Time to Celebrate
If you’ve watched the Super Bowl, your evening might have included a gathering with friends, excessive amounts of food, laughter, and tears during the variety of commercials, and maybe even a glance or two at the actual football game. I enjoy watching football and have for a long time. Big defensive stances, amazing Hail Mary passes, and unique play calling make for an intensely exciting viewing experience. You can see that the players and the team feel that excitement, and they show it in the form of a high-five, a rehearsed touchdown dance, or even a team hug.
The point is, they celebrate—little victories and big ones. Can it get excessive? Sure. We’ve all seen those moments we could do without, watching a grown man pounding his chest, pointing at the heavens, and shouting in his opponent’s face. But celebration in moderation should be commended.
Celebration is the result of a job well done. It is a way of elevating our team members, recognizing quality work, and giving a well-deserved pat on the back. As a parking consultant, I believe there is something that can be learned from this type of celebration and camaraderie among team members.
Our days are filled with meetings, site visits, conference calls, lots of emails, and of course, producing deliverables, from reports to construction documents. We devote our days (probably some nights and weekends too) to producing high-quality work for our current projects and the acquisition of future projects as well. It’s only natural to be reactive and deal with what’s presented in front of us, and it can be challenging to see the bigger picture. But if we take a step back, we can see that together with clients, we form a team. Clients are the team members responsible for initiating the project, along with procuring our services. Without the client, there is no project. Internally, I hope that we do enough to celebrate hard work and effort. Team lunches and staff recognition go a long way for morale. But do we do enough to elevate our clients?
During a project, didn’t clients and consultants work as a team to achieve a common goal? Weren’t countless hours poured into designs, drawings, presentations, and meetings? Isn’t the end result something new, impressive, and exciting? The appropriate form of celebration is recognition. To ensure your client is recognized for their role, consider an award nomination as an important finale.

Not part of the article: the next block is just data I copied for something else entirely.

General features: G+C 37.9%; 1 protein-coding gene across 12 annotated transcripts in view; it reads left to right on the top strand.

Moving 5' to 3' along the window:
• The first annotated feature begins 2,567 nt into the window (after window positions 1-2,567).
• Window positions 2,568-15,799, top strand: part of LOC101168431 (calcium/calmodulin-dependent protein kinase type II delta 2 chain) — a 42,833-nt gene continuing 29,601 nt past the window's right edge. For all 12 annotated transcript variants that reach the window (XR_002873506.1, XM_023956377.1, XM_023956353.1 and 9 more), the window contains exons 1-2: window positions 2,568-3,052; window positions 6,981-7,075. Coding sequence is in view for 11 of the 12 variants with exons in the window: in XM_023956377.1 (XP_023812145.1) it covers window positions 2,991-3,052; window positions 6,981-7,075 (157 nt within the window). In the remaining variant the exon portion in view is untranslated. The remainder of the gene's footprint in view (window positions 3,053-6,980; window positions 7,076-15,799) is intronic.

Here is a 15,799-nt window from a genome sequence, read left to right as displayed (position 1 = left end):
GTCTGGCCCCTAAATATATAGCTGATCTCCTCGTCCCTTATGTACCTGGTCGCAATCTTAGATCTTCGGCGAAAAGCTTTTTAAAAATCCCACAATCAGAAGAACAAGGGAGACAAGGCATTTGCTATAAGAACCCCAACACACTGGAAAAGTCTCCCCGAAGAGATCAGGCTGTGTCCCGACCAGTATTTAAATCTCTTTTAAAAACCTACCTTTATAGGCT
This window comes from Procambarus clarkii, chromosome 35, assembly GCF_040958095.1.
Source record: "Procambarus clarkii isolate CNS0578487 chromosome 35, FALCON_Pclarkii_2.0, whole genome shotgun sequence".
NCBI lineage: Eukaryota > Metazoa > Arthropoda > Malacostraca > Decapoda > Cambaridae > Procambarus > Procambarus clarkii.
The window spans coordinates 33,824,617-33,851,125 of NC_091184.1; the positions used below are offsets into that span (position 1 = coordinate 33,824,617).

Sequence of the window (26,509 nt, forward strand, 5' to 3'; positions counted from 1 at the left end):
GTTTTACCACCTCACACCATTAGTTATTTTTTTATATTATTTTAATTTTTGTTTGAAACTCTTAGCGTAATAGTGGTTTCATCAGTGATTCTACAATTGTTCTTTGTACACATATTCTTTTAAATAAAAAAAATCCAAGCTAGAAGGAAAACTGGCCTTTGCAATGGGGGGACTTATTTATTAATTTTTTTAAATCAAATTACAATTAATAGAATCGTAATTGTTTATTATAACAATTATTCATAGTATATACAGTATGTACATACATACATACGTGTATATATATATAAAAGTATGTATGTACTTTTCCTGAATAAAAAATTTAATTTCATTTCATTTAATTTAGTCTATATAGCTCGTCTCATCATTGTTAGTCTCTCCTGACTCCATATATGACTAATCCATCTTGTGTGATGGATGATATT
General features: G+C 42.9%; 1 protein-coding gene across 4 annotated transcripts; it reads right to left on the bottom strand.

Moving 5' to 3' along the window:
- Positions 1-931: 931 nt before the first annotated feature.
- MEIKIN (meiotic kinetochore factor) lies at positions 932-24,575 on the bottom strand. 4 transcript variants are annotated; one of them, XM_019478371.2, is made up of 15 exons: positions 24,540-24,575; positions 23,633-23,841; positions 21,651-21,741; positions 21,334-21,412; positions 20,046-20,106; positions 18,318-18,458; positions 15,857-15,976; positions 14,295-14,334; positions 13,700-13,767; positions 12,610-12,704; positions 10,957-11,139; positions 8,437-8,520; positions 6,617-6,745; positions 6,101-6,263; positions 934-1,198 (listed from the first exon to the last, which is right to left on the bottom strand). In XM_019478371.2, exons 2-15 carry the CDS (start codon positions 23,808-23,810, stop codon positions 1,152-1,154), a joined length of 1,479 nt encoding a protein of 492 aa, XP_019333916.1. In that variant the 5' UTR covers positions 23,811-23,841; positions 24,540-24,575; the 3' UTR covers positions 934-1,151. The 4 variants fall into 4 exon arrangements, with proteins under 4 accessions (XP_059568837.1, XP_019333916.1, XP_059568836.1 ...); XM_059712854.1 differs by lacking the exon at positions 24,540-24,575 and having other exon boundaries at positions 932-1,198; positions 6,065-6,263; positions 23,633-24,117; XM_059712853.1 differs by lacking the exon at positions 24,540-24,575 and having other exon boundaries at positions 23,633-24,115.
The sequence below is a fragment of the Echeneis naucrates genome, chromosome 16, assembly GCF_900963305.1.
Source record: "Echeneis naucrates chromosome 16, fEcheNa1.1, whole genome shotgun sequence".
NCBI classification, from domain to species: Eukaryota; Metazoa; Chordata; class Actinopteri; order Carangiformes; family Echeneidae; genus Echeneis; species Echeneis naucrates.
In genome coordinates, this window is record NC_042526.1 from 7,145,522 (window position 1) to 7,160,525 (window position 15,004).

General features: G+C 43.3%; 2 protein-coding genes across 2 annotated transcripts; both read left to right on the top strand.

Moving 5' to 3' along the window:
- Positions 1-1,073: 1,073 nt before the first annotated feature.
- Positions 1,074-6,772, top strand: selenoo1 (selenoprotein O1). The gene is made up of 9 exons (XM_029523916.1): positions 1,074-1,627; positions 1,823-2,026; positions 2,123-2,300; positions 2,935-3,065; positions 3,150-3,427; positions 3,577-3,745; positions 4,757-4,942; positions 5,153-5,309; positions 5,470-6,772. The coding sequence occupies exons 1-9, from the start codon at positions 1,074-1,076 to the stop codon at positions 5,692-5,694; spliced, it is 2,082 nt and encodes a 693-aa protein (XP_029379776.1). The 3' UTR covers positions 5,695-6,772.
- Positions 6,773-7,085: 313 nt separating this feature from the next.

We have all worked with clients in the parking arena who are well aware of the awards and accolades available to superior work within the industry. But what about those clients who don’t come from parking backgrounds? It is our job to educate them about these potential awards.
When partnering with a shopping mall owner and a multi-campus college, both clients were pleasantly surprised to learn about the award programs for parking projects and initiatives when we submitted our work to the state parking association. They were extremely grateful when they received state association parking awards and have each shared the news of their accomplishments within their organizations. The shopping mall owner will feature an account of their award in their internal corporate newsletter, and the college’s executive leadership provided praise and accolades to the campus’ management staff. Yes, as teams, we had produced work we were proud of. We celebrated among ourselves—high-fives and chest bumps all around. However, elevating clients was in itself a personal reward.
Perhaps professional sports can teach us a little something about teamwork. In short, celebrate more—our projects, our team members, our clients. Hoist your client on your shoulders and let him feel a sense of pride in choosing your firm for their project. Award nominations are an extremely successful way to generate multiple levels of recognition for all involved. After all, I’m unaware of any penalty for excessive project and client celebrations.
Mark Santos, PE, is a parking practice builder with Kimley-Horn and a member of IPI’s Consultants Committee. He can be reached at firstname.lastname@example.org or 305.535.7705.